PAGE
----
Shaquille O’Neal was one of the most dominant forces in NBA history, from his time in Orlando through his prime in Los Angeles and even in Miami before his career truly began to decline. Shaq came into the league as a force of nature and sustained that, averaging over 20 points per game in each of his first 14 seasons and 10 rebounds per game in each of his first 13.
When Shaq entered the league he carried himself with the same bravado he has now, 25 years later, and his (well-earned) self-confidence is as much a part of his persona as anything else. However, there was a time when Shaq allowed doubt to creep in about how he would fare in the NBA, even if he refused to let anyone see he was afraid.
The Diesel’s first marquee game in the NBA was at Madison Square Garden, where he’d face Patrick Ewing and the New York Knicks. Ewing was one of the dominant centers in the NBA at the time, and for a rookie, even one as physically imposing and gifted as Shaq, there were plenty of nerves entering that matchup.
Shaq recently sat down with Sports Illustrated‘s Jack McCallum to watch that first game and reflect on it 25 years later, and while his outward appearance on game day was that of confidence, Shaq says inside he was terrified.
“I haven’t said this to anybody before, but I was terrified,” says O’Neal, settling into his seat in the studio. “I was terrified because I said to myself that Patrick Ewing is a 10. I’m about a 4, so I don’t want to get super embarrassed.
“I’m about to face Ewing,” continues Shaq. “I’m just sitting there faking it until I make it. I’m thinking that I’m in New York and I don’t want to wake up in the morning and see in The New York Times, EWING 50, SHAQ 10, or read: EWING HOLDS SHAQ TO SINGLE DIGITS.
“But even though I was terrified, I’m not going to show people that I’m terrified, because when you’re facing an opponent, the first thing I like to do is just look at them. Guys like Vlade Divac, I look in their eyes and they put their head down, and then I knew I had them. So I didn’t want anyone to be able to look in my eyes and see that.”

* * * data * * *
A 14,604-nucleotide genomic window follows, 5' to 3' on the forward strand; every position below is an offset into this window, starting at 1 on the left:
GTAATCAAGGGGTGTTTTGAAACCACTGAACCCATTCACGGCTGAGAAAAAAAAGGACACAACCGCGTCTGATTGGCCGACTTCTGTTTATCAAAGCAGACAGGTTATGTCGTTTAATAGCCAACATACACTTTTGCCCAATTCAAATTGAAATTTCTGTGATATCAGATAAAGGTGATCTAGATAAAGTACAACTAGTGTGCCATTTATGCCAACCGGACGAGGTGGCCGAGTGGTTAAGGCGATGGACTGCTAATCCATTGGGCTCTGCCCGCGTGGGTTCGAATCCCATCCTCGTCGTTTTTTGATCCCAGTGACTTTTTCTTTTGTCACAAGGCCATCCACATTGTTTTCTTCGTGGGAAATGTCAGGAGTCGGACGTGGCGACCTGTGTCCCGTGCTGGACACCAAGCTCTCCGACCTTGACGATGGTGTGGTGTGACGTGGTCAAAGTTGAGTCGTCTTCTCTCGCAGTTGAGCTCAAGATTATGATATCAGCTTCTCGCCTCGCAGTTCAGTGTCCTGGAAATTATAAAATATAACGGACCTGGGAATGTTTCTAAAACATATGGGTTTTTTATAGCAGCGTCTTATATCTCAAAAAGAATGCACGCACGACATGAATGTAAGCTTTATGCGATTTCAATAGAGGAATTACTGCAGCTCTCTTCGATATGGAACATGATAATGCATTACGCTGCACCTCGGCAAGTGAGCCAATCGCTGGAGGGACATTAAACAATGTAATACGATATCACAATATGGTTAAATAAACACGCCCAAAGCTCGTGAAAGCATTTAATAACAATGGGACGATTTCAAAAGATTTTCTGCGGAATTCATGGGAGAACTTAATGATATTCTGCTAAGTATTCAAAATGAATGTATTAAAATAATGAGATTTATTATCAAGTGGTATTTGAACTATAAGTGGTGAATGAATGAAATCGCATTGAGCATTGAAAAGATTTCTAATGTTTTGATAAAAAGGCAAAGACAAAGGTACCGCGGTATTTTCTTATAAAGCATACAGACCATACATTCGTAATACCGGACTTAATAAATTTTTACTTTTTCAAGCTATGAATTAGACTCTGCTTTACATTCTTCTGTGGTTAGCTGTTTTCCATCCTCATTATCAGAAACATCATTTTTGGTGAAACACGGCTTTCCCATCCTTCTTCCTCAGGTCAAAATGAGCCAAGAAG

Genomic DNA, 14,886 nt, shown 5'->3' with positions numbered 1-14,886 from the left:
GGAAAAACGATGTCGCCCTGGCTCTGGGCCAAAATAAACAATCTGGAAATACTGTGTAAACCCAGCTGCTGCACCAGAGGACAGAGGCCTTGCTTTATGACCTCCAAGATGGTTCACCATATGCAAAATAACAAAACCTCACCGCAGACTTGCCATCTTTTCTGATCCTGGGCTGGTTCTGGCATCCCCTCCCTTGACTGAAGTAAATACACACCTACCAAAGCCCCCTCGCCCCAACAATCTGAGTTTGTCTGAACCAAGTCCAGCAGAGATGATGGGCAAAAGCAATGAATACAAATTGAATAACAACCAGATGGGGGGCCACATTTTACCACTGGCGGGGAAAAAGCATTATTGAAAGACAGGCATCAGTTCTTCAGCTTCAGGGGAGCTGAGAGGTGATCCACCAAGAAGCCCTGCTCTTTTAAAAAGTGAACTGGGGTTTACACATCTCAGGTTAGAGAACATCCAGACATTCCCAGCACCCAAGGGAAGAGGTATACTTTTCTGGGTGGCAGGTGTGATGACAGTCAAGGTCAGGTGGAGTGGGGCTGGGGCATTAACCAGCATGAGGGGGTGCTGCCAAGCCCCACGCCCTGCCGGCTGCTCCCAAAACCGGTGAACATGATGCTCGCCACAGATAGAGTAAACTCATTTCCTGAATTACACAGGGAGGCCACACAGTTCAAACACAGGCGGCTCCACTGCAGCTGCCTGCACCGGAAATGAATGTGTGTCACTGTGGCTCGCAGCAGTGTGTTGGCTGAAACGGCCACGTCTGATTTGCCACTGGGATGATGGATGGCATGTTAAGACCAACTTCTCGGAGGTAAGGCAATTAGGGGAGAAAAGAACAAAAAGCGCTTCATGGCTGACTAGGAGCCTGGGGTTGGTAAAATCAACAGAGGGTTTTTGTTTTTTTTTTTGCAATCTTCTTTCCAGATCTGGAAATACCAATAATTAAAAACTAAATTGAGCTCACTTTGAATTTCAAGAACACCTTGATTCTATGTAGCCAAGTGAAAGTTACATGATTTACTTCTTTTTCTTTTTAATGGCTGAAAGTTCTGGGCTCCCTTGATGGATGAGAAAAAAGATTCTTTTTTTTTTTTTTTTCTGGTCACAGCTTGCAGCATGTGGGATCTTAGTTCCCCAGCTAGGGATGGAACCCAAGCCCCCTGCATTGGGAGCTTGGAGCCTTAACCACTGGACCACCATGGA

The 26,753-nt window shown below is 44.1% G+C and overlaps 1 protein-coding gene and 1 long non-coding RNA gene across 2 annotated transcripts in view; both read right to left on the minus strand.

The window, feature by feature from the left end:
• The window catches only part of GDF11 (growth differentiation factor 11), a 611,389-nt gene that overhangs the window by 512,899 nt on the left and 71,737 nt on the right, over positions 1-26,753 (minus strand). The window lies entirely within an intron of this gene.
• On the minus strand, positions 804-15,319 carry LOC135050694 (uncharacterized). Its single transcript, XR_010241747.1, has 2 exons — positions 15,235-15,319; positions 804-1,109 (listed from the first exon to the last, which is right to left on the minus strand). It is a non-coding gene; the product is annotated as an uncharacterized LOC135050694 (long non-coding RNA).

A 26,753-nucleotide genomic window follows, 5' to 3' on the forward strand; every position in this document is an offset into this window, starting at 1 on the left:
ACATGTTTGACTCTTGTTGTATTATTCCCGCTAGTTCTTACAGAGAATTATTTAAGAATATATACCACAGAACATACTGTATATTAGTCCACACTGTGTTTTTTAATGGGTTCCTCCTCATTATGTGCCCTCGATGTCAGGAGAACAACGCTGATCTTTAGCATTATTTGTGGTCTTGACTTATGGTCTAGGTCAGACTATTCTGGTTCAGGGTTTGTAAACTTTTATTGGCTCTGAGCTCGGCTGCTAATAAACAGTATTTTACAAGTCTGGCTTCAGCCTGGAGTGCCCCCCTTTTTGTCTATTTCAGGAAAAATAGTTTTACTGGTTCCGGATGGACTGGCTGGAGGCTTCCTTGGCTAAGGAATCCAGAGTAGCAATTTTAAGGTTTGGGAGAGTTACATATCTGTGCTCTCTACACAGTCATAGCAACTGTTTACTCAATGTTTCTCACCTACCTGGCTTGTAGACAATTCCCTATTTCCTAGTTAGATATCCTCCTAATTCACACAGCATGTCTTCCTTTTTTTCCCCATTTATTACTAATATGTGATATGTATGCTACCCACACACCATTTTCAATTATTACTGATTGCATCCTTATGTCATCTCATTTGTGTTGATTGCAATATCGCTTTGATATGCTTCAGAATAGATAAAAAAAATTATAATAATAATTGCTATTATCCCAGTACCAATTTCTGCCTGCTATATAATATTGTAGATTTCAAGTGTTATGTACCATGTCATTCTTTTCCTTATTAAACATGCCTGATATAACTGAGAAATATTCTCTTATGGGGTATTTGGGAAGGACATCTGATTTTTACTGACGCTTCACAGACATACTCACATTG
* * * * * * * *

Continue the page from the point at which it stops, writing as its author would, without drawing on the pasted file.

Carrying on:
It’s a glimpse at how the great athletes train their minds to work, covering up fear with confidence and swagger, refusing to let anyone know when they have doubts.I also enjoy the dig at Vlade Divac, which Shaq never misses a chance to do (it’s especially funny now that Shaq is a minority owner of the Kings, where Divac is GM).
Entering that game, Shaq had scored 35, 31, 29, 29, and 29 in his last five games, but those came against the Hornets, Nets, Sixers, Bullets, and Warriors. This was his first time going up against another superstar big man, and even for someone who had found such incredible success early, there were still nerves and doubts.
Shaq quieted his nerves to the tune of 18 points and 17 rebounds, outperforming Ewing in both categories, although the Knicks thumped the Magic by 15 points. His first shot of the game was a miss, but it still gave him the confidence he needed going forward because of how easily he got it off.
“So right here I shot the ball, and he wasn’t on my shot so now I’m saying to myself, I can get my shot off anytime I want to,” O’Neal said. “He’s still Patrick Ewing, but I got a little more lift, [I’m a] little bit quicker than him, so now that I took the shot, my nerves are easing a little bit more.”
O’Neal’s very next game was against Olajuwon, where he scored 12 and pulled down 13 boards in a Magic win, as Orlando. Those two games gave Shaq a taste of where he could go and the caliber of star he needed to eclipse to become the greatest. The entire piece is a great look into the mind of O’Neal and how he viewed the game as a major moment early in his career.